A carriage with two lamps drove into the yard, then a big sledge with three horses. My wife was evidently having a party.
Till midnight everything was quiet downstairs and I heard nothing, but at midnight there was a sound of moving chairs and a clatter of crockery. So there was supper. Then the chairs moved again, and through the floor I heard a noise; they seemed to be shouting hurrah. Marya Gerasimovna was already asleep and I was quite alone in the whole upper storey; the portraits of my forefathers, cruel, insignificant people, looked at me from the walls of the drawing-room, and the reflection of my lamp in the window winked unpleasantly. And with a feeling of jealousy and envy for what was going on downstairs, I listened and thought: “I am master here; if I like, I can in a moment turn out all that fine crew.” But I knew that all that was nonsense, that I could not turn out any one, and the word “master” had no meaning. One may think oneself master, married, rich, a kammer-junker, as much as one likes, and at the same time not know what it means.
After supper some one downstairs began singing in a tenor voice.
“Why, nothing special has happened,” I tried to persuade myself. “Why am I so upset? I won’t go downstairs tomorrow, that’s all; and that will be the end of our quarrel.”
At a quarter past one I went to bed.
“Have the visitors downstairs gone?” I asked Alexey as he was undressing me.
“Yes, sir, they’ve gone.”
“And why were they shouting hurrah?”
“Alexey Dmitritch Mahonov subscribed for the famine fund a thousand bushels of flour and a thousand roubles. And the old lady—I don’t know her name—promised to set up a soup kitchen on her estate to feed a hundred and fifty people. Thank God... Natalya Gavrilovna has been pleased to arrange that all the gentry should assemble every Friday.”
“To assemble here, downstairs?”
“Yes, sir. Before supper they read a list: since August up to today Natalya Gavrilovna has collected eight thousand roubles, besides corn. Thank God.... What I think is that if our mistress does take trouble for the salvation of her soul, she will soon collect a lot. There are plenty of rich people here.”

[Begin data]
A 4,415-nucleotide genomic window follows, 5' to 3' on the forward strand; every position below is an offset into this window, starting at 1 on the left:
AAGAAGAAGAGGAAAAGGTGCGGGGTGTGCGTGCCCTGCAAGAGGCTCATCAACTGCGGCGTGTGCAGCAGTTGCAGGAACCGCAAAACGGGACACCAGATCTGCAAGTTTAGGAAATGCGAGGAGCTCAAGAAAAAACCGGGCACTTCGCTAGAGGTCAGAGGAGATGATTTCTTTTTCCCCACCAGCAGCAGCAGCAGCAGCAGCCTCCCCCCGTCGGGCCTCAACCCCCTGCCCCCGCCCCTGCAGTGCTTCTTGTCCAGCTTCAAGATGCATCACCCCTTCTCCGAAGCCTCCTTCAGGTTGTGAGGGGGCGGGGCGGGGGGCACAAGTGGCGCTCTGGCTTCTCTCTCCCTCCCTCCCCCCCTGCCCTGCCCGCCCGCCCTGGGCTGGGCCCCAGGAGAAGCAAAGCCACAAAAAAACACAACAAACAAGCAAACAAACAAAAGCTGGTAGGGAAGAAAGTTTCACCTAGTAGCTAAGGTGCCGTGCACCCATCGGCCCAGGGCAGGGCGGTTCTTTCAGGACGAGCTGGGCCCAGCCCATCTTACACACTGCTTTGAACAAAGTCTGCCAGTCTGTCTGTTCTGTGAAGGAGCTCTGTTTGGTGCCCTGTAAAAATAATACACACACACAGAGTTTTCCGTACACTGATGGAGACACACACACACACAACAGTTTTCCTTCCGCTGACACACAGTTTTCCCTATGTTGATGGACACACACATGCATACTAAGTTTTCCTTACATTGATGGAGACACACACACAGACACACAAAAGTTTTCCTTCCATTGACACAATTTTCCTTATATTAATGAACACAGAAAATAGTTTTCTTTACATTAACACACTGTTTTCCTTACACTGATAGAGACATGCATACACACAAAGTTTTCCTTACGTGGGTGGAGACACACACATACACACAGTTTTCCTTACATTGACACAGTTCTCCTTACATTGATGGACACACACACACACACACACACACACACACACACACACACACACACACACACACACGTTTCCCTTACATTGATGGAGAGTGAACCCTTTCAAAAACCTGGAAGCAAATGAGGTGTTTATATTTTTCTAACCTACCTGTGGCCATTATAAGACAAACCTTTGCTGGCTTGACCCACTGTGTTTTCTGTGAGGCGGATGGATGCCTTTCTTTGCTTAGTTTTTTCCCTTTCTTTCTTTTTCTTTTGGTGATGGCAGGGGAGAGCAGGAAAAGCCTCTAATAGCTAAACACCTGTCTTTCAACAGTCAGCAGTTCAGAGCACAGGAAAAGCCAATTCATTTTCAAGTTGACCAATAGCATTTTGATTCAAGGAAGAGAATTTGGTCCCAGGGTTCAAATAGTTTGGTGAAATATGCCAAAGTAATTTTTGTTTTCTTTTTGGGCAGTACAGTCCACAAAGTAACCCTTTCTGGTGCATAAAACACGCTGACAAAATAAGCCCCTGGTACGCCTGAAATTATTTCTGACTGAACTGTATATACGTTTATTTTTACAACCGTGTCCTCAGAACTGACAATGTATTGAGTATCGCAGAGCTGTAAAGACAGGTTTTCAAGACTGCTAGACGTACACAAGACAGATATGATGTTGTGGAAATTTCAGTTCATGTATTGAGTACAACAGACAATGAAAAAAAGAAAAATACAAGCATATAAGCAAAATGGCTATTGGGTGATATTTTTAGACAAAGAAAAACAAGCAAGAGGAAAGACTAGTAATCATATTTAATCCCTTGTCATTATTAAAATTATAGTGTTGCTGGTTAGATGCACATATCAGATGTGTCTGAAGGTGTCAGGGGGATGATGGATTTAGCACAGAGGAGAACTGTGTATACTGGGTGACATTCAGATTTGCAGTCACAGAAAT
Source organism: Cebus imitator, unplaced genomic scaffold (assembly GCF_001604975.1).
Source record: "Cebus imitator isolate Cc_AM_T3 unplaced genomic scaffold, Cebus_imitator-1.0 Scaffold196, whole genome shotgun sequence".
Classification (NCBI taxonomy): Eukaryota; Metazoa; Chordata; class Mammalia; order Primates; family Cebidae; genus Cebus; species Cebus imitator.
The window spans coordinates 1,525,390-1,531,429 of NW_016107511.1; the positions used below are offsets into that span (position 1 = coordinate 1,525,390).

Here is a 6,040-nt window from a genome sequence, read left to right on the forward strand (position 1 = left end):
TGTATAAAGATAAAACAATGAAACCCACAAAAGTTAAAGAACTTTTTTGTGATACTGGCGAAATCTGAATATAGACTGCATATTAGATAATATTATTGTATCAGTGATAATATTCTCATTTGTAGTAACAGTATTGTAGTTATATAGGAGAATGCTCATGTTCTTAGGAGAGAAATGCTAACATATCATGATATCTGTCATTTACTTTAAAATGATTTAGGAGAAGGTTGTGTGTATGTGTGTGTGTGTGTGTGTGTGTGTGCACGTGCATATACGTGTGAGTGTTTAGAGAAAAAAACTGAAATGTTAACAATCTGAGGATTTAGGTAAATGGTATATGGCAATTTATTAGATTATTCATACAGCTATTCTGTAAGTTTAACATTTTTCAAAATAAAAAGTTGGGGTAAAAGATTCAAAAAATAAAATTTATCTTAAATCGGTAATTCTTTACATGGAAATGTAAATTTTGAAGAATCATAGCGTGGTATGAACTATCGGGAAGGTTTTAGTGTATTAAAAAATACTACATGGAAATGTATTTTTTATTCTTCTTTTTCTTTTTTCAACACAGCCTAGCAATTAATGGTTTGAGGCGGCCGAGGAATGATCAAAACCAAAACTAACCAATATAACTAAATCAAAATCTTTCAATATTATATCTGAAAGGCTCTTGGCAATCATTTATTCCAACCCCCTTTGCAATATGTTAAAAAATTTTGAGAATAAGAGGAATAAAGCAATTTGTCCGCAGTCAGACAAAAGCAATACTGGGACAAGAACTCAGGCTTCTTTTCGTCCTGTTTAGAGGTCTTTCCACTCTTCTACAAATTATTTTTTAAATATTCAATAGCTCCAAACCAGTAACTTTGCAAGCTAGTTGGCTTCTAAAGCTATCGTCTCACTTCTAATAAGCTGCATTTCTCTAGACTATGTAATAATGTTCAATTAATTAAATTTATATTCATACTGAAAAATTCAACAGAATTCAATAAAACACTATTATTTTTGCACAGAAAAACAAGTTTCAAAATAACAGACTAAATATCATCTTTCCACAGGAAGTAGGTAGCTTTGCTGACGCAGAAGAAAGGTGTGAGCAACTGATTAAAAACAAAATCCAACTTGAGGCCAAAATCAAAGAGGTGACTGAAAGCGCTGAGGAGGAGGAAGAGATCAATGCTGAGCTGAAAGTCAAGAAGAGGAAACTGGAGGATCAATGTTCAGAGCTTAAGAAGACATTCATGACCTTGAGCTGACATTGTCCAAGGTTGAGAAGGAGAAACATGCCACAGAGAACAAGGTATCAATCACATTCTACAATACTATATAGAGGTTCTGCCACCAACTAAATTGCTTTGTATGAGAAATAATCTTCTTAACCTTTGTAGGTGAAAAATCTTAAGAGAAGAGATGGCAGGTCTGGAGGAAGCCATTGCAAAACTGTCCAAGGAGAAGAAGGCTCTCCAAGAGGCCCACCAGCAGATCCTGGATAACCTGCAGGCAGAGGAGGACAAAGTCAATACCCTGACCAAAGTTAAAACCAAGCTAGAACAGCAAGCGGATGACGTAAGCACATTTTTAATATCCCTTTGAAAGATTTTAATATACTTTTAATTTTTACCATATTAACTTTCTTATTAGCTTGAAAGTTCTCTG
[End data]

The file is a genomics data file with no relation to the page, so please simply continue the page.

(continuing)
Dismissing Alexey, I put out the light and drew the bedclothes over my head.
“After all, why am I so troubled?” I thought. “What force draws me to the starving peasants like a butterfly to a flame? I don’t know them, I don’t understand them; I have never seen them and I don’t like them. Why this uneasiness?”
I suddenly crossed myself under the quilt.
“But what a woman she is!” I said to myself, thinking of my wife. “There’s a regular committee held in the house without my knowing. Why this secrecy? Why this conspiracy? What have I done to them? Ivan Ivanitch is right—I must go away.”
Next morning I woke up firmly resolved to go away. The events of the previous day—the conversation at tea, my wife, Sobol, the supper, my apprehensions—worried me, and I felt glad to think of getting away from the surroundings which reminded me of all that. While I was drinking my coffee the bailiff gave me a long report on various matters. The most agreeable item he saved for the last.
“The thieves who stole our rye have been found,” he announced with a smile. “The magistrate arrested three peasants at Pestrovo yesterday.”
“Go away!” I shouted at him; and a propos of nothing, I picked up the cake-basket and flung it on the floor.